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Arrhythmogenic Right Ventricular Cardiomyopathy (ARVC) and Complex Arrhythmias

Johns Hopkins ARVC Patient Community

The dark blue represents countries where the Johns Hopkins ARVC community members live. Our ARVC Center of Excellence is the largest community of ARVC patients worldwide.

map of countries and capitals across the world from which arvc patients travel

By joining our patient registry, you can contribute to the knowledge base that drives research and leads to care that helps people like you and your family. Sign up for our patient registry.

Our patients share their personal stories about ARVC and how a diagnosis has affected them and their families.

At the Heart of Precision Medicine

Jasonee was diagnosed with Arrythmogenic Right Ventricular Dysplasia/Cardiomyopathy (ARVD/C) in 2012. After a sudden dramatic cardiac event, a series of doctors in her hometown struggled to identify a diagnosis and recommend solutions. She found experts at Johns Hopkins, who quickly determined her condition was a rare familial disorder that causes sudden cardiac death in young, apparently healthy individuals. Now receiving proper treatment and observation, Jasonee and her family feel reassured and confident that this condition is manageable and under control, allowing her to live a full and rewarding life with her young son.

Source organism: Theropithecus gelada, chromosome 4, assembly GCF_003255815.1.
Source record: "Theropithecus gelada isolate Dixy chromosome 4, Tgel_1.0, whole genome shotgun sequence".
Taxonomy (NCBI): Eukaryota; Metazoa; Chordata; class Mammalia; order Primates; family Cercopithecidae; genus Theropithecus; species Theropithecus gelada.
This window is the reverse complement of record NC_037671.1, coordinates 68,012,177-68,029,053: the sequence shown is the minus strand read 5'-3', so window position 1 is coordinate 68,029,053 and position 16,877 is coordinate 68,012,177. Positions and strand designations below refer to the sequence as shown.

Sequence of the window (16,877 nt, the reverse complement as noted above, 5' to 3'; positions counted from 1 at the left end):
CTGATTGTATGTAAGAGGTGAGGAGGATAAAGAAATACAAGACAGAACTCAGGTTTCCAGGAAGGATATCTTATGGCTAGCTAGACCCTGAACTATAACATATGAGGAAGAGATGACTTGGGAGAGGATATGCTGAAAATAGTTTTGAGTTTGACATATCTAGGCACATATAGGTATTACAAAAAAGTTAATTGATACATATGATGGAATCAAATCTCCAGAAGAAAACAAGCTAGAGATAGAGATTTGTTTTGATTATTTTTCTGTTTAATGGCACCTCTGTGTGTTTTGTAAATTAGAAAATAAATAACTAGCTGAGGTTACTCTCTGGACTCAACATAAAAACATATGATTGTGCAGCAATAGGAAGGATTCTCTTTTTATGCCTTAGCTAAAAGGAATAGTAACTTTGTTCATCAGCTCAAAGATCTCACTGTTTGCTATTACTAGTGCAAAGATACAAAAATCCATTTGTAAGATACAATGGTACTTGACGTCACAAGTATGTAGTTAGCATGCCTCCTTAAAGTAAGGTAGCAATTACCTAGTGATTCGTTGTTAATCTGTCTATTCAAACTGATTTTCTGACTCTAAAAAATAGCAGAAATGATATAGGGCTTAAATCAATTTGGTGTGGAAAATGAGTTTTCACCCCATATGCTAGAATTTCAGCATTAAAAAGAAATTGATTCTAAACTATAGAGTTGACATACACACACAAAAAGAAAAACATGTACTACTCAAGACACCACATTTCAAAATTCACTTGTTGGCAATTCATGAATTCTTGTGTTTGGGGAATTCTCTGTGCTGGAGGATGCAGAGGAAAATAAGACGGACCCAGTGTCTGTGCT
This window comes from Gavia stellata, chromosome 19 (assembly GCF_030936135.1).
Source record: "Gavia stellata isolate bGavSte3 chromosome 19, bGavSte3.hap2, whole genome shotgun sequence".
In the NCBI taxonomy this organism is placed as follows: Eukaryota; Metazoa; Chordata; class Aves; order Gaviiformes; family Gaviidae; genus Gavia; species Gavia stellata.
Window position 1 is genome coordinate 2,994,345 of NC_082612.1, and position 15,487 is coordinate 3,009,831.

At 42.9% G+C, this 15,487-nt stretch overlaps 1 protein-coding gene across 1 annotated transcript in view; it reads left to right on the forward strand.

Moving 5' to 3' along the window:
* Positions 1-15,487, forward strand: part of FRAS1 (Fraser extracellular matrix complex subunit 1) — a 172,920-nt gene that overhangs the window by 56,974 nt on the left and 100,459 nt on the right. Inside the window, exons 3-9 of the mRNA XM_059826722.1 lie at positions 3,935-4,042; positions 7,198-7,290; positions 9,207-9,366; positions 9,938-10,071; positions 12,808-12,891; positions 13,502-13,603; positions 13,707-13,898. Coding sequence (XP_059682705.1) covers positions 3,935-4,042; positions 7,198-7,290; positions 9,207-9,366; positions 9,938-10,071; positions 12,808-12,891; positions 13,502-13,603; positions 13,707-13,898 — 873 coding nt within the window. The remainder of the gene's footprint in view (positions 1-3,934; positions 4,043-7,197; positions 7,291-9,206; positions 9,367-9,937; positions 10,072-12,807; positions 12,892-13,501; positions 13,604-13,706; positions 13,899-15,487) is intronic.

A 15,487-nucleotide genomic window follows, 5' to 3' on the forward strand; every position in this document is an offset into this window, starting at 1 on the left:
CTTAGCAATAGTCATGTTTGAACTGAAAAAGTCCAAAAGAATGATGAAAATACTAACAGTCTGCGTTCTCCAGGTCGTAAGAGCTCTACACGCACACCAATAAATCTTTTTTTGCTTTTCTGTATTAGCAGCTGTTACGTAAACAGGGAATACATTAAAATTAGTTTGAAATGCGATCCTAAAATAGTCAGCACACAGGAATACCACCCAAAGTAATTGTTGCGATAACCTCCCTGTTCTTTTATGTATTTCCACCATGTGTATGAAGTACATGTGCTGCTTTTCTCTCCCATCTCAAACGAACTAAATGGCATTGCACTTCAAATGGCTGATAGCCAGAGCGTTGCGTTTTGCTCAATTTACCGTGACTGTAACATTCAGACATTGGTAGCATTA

John Campanella

News Stories

When John Campanella was diagnosed with early symptoms of arrhythmogenic right ventricular dysplasia/cardiomyopathy (ARVD/C) at Johns Hopkins 20 years ago, the only hospitals with specialized ARVD/C centers were in Padua, Italy, and in Arizona.  Read more

Sinclair Cares: Heart condition affecting young athletes. Watch the video

Feeling The Beat: Stories from the ARVC Community

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